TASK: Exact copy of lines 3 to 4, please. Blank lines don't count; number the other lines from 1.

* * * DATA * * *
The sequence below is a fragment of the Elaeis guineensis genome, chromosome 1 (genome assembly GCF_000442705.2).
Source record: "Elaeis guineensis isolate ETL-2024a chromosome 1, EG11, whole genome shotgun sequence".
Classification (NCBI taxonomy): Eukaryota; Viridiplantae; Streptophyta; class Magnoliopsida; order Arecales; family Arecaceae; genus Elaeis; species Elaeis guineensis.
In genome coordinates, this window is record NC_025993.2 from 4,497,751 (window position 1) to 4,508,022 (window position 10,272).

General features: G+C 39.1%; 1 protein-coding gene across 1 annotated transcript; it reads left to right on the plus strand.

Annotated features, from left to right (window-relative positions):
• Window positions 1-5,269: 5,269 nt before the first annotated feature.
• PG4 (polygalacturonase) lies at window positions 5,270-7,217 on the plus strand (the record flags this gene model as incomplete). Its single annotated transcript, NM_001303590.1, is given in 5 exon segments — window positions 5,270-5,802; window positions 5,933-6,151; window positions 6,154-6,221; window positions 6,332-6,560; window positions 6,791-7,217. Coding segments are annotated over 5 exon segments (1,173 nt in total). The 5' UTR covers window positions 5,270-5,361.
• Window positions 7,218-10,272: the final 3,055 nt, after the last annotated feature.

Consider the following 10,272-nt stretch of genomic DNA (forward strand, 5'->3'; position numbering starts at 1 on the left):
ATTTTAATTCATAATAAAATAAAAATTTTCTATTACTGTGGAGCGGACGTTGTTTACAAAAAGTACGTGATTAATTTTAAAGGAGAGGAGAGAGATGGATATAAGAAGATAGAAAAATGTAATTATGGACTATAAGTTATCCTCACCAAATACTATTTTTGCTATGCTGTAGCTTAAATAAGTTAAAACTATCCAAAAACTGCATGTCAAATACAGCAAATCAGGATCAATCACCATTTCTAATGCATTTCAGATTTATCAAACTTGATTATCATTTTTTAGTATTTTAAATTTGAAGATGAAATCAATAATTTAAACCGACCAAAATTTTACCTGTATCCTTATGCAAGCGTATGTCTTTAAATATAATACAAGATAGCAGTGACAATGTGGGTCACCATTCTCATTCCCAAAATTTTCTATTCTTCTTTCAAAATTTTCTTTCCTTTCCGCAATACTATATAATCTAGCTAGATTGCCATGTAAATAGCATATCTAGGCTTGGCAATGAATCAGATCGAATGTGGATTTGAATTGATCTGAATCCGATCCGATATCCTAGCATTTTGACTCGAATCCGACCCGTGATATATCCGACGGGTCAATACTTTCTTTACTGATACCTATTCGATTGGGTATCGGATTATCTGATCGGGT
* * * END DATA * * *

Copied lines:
Classification (NCBI taxonomy): Eukaryota; Viridiplantae; Streptophyta; class Magnoliopsida; order Arecales; family Arecaceae; genus Elaeis; species Elaeis guineensis.
In genome coordinates, this window is record NC_025993.2 from 4,497,751 (window position 1) to 4,508,022 (window position 10,272).